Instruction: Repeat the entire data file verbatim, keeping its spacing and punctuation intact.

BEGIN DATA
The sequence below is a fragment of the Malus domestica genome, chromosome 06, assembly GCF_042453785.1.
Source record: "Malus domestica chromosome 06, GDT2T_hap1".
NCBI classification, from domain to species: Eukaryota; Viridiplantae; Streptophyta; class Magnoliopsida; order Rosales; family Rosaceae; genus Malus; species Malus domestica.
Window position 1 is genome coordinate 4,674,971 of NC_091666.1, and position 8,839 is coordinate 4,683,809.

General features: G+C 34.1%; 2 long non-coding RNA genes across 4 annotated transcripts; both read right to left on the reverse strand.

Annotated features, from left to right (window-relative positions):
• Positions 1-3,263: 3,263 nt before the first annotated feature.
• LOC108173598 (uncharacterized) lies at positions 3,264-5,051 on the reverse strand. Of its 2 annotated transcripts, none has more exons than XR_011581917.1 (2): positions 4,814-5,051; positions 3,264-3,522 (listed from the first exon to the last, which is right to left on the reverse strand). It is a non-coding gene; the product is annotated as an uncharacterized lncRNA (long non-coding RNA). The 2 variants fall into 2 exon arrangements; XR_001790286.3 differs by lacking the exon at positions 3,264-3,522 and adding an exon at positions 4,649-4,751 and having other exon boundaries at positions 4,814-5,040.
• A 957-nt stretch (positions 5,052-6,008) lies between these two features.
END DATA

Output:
The sequence below is a fragment of the Malus domestica genome, chromosome 06, assembly GCF_042453785.1.
Source record: "Malus domestica chromosome 06, GDT2T_hap1".
NCBI classification, from domain to species: Eukaryota; Viridiplantae; Streptophyta; class Magnoliopsida; order Rosales; family Rosaceae; genus Malus; species Malus domestica.
Window position 1 is genome coordinate 4,674,971 of NC_091666.1, and position 8,839 is coordinate 4,683,809.

General features: G+C 34.1%; 2 long non-coding RNA genes across 4 annotated transcripts; both read right to left on the reverse strand.

Annotated features, from left to right (window-relative positions):
• Positions 1-3,263: 3,263 nt before the first annotated feature.
• LOC108173598 (uncharacterized) lies at positions 3,264-5,051 on the reverse strand. Of its 2 annotated transcripts, none has more exons than XR_011581917.1 (2): positions 4,814-5,051; positions 3,264-3,522 (listed from the first exon to the last, which is right to left on the reverse strand). It is a non-coding gene; the product is annotated as an uncharacterized lncRNA (long non-coding RNA). The 2 variants fall into 2 exon arrangements; XR_001790286.3 differs by lacking the exon at positions 3,264-3,522 and adding an exon at positions 4,649-4,751 and having other exon boundaries at positions 4,814-5,040.
• A 957-nt stretch (positions 5,052-6,008) lies between these two features.